On the NBA: Navigating the Darwinian Capitalism of Free Agency

Sizing up this summer’s free agency snags and draft maneuverings is, of course, something like a prospector’s fumblings at where the next lot of gold will pop up. Last summer’s Lakers, in other words, are never too far from this summer’s Lakers. No one knows. But the smart consensus says—as it usually does—that things have changed a lot more in the middle of the pack, and at the league’s bottom, than they have at the top.

The Clippers would like to argue otherwise, but it remains to be seen if Chris Paul will ever play in a conference finals, and what Doc Rivers is capable of with a couple of much less game-on, grit-centric types in Blake Griffin and DeAndre Jordan as two of his starters. One might even wonder who will have a harder time adjusting to his new personnel’s ego tendencies: Rivers, or Brad Stevens, his Boston replacement fresh out of mid-major college.

The Rockets, too, have a case to make for new contention. There are many mysteries surrounding Dwight Howard, however, and they amount to a strong league-wide suspicion that his pedigree’s a changing one; he was a shell of himself last season, bad system or not, and his team’s been laughed out of the playoffs two seasons in a row now. This can be called circumstantial, of course. But so can the quick three years in which Howard was a legitimate All-NBA superstar, and not a defense-and-rebounding specialist whose numbers are only a few ticks better than Omer Asik’s. The argument that Houston is now a title contender is best made on the grounds that Asik is now an asset, and can be converted into another crucial piece—which has yet to occur, clearly—or that his pairing with Howard will be dynamite (not looking like a good start, there, as Asik is now asking to be traded—which makes sense, as he came to Houston to get out of Joakim Noah’s shadow). Otherwise, the argument for the Rockets as heightened contenders lies with the chances of Dwight’s extraordinary resurgence, or on the strength of…. Howard’s fame?

The Brooklyn Nets continue to tread in the water of heightened mediocrity and debt with their own decisions, as the added pay-load of Garnett, Terry, and Pierce wins them more press-conferences than playoff series; they’ll still be lucky, next season, just to be better than the Knicks. That rivalry, however, should be ridiculously fun to watch, as the venom between the former Celtics and current Knicks has localized, and compounded a budding NYC acrimony. And Jason Kidd has turned into something like Helen of Troy in this war. Here’s hoping the teams meet for a 4-5 seed showdown, in round one of next year’s playoffs.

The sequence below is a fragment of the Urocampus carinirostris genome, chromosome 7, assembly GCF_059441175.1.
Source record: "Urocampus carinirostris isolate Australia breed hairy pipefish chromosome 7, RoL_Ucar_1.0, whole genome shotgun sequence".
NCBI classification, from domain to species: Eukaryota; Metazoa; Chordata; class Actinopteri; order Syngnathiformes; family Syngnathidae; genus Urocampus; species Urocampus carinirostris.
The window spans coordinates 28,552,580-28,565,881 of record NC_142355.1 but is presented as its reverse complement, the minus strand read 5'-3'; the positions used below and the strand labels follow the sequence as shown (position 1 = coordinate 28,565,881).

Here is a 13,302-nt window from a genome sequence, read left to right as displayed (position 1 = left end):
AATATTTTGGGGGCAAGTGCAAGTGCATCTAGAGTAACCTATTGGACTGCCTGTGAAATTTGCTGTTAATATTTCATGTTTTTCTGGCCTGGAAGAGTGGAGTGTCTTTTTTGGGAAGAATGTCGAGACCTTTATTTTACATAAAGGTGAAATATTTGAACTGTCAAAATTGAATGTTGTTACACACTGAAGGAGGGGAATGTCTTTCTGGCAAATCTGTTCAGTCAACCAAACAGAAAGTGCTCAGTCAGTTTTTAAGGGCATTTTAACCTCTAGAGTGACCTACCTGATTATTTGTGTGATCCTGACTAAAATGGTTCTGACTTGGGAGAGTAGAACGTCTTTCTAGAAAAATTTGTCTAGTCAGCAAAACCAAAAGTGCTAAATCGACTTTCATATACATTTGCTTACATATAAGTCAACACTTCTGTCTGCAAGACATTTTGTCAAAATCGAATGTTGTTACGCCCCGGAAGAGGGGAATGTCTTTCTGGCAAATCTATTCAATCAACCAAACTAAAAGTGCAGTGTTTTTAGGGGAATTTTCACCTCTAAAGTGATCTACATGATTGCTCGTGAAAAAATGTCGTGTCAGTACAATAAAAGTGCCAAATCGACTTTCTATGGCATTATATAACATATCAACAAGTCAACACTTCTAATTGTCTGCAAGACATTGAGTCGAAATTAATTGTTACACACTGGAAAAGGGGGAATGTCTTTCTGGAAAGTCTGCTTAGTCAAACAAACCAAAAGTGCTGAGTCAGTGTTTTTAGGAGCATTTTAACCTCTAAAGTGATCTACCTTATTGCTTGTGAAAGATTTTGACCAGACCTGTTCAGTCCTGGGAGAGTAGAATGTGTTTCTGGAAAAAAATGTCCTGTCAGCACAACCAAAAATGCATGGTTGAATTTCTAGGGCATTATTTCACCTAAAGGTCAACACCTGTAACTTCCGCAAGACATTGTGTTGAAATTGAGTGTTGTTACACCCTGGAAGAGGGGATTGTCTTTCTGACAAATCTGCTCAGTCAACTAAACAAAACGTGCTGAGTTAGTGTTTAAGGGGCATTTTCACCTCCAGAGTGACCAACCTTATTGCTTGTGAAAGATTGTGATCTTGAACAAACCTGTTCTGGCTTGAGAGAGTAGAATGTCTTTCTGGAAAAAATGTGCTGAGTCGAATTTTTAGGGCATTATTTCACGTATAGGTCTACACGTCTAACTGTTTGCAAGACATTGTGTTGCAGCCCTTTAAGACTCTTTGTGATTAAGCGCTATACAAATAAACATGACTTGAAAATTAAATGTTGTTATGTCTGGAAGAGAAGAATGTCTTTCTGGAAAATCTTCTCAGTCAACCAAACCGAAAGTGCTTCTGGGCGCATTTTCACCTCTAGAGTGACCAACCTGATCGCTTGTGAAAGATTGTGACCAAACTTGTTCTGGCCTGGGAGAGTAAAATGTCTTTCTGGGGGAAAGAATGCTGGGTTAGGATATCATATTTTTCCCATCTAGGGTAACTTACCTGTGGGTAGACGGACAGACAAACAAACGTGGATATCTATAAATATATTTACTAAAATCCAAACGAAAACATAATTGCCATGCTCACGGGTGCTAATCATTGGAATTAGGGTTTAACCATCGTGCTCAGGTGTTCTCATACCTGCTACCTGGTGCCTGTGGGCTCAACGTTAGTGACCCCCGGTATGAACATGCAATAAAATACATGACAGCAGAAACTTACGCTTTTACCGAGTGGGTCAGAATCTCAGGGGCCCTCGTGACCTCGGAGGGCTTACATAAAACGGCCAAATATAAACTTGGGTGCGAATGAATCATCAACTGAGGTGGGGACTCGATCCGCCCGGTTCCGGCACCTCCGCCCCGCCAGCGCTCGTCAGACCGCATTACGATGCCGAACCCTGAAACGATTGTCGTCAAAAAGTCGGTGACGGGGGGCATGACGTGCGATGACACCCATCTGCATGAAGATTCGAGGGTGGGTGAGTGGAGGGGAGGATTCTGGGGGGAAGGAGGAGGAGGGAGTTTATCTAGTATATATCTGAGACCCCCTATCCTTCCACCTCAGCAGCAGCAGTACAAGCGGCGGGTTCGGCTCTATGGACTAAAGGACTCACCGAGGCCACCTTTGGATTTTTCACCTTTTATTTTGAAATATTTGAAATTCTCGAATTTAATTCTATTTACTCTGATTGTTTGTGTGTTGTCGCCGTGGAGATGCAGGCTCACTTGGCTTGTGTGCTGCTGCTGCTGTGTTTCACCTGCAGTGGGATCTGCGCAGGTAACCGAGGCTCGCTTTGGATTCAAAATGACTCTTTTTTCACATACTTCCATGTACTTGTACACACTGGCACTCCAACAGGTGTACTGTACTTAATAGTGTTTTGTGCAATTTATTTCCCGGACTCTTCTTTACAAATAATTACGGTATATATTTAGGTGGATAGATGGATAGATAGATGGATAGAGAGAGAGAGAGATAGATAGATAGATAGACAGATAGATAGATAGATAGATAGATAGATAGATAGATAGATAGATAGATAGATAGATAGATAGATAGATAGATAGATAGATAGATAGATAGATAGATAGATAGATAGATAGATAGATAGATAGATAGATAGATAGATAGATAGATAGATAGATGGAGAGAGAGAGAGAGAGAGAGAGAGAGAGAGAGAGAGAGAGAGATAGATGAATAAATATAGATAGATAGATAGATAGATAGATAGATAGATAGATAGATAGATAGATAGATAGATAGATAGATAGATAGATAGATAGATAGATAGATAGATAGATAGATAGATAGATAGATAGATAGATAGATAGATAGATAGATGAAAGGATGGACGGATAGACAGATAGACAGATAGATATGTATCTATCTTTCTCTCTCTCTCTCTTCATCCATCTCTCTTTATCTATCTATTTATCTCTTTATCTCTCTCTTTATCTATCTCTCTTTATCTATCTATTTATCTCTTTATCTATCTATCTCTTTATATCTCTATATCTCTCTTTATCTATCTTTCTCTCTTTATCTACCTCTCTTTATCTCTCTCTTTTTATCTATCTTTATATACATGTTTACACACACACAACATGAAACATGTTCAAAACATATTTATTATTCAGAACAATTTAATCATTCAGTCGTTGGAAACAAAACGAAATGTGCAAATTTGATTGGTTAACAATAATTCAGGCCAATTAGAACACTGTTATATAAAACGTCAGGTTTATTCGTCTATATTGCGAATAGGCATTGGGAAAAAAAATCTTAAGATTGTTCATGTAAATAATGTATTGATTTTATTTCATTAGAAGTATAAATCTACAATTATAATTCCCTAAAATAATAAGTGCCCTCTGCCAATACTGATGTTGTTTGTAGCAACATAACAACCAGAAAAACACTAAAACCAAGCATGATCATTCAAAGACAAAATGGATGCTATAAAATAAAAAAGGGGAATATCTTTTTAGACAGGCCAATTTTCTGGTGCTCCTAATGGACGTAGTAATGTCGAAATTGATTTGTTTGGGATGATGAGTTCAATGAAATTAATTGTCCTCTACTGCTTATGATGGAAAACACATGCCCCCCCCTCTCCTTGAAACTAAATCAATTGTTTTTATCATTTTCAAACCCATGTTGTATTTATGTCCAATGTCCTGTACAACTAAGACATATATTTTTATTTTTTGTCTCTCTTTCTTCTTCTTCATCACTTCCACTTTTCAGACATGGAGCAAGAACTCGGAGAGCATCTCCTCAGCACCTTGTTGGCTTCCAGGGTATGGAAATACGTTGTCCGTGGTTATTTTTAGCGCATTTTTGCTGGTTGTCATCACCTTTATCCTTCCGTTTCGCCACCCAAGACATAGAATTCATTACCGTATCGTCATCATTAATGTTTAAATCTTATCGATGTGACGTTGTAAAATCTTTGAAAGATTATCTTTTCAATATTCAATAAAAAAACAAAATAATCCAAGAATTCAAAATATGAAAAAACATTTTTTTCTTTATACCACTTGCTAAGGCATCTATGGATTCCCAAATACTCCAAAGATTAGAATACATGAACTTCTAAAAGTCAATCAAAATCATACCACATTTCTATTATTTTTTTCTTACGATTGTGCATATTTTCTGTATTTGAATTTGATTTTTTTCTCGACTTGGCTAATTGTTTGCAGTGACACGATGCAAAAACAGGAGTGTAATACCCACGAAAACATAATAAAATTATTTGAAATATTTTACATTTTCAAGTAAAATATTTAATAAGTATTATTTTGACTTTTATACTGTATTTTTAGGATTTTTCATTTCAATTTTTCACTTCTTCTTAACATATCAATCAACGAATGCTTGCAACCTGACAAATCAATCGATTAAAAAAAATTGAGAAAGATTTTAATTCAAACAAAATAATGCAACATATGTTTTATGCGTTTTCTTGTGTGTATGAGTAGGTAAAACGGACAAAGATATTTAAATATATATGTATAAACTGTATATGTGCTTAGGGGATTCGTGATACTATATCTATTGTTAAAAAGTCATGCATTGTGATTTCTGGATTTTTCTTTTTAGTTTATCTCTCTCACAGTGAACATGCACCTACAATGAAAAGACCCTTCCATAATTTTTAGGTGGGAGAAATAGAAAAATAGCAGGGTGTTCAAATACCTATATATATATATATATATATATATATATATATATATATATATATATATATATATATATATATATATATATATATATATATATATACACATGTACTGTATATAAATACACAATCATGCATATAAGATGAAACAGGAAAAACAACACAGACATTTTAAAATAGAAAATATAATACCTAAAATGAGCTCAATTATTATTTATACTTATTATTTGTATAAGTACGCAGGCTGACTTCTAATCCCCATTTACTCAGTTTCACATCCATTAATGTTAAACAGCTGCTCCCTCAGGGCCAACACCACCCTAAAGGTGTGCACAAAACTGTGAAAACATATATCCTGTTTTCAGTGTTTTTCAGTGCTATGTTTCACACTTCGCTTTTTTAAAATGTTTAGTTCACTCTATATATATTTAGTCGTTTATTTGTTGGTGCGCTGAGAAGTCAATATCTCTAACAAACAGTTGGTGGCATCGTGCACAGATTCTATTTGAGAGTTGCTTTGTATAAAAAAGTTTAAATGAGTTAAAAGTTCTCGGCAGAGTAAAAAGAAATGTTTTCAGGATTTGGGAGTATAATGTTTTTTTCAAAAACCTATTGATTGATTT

The best splashy move of the off-season goes to the second most-hyped: Andre Iguodala to the Warriors. Iggy (which is so much easier to type) has long yearned for a culture as dialed-in and built for his talents as Golden State’s. The Warriors won’t need him to be a primary scorer, but only to bolster their defense, wreak havoc on the break, and create extra space for their shooters. It’s a match made in dreams, and I’d call the Warriors real contenders, now, if there wasn’t so much evidence against Steph Curry’s and Andrew Bogut’s consistent health.

The title favorites remain who they’ve been: Miami, Miami, and Miami. San Antonio deserves a place alone in the second tier, for coming within milli-hairs of a coup, and the rest of the usual suspects still remain on the fence between champions and not, too. OKC, Chicago, and Indiana all have cause to trumpet their mission for the O’Brien, but none have an answer for LeBron, who can neutralize each best player on those teams (excepting Roy Hibbert), and who really only needs competence from his supporting cast, to win against essentially any opponent. Yes, the power structure toward the top of things has largely unchanged. King James still watches his throne without real fear, as the middle of the league mostly chases its tail in attempt to do something seismic.

The most dynamic off-season action lies now, as it typically does, in what happens in the ambles down into the standings’ cellars. On the way you’ll find teams of varying, mysterious competitive capabilities—and also teams whose long-term plans and intentions are quite muddy. Who’s playing to win, and who’s waiting for a lottery savior, or just biding their time for the right free agency class? Who just doesn’t know what the hell they’re doing? Who might not even care?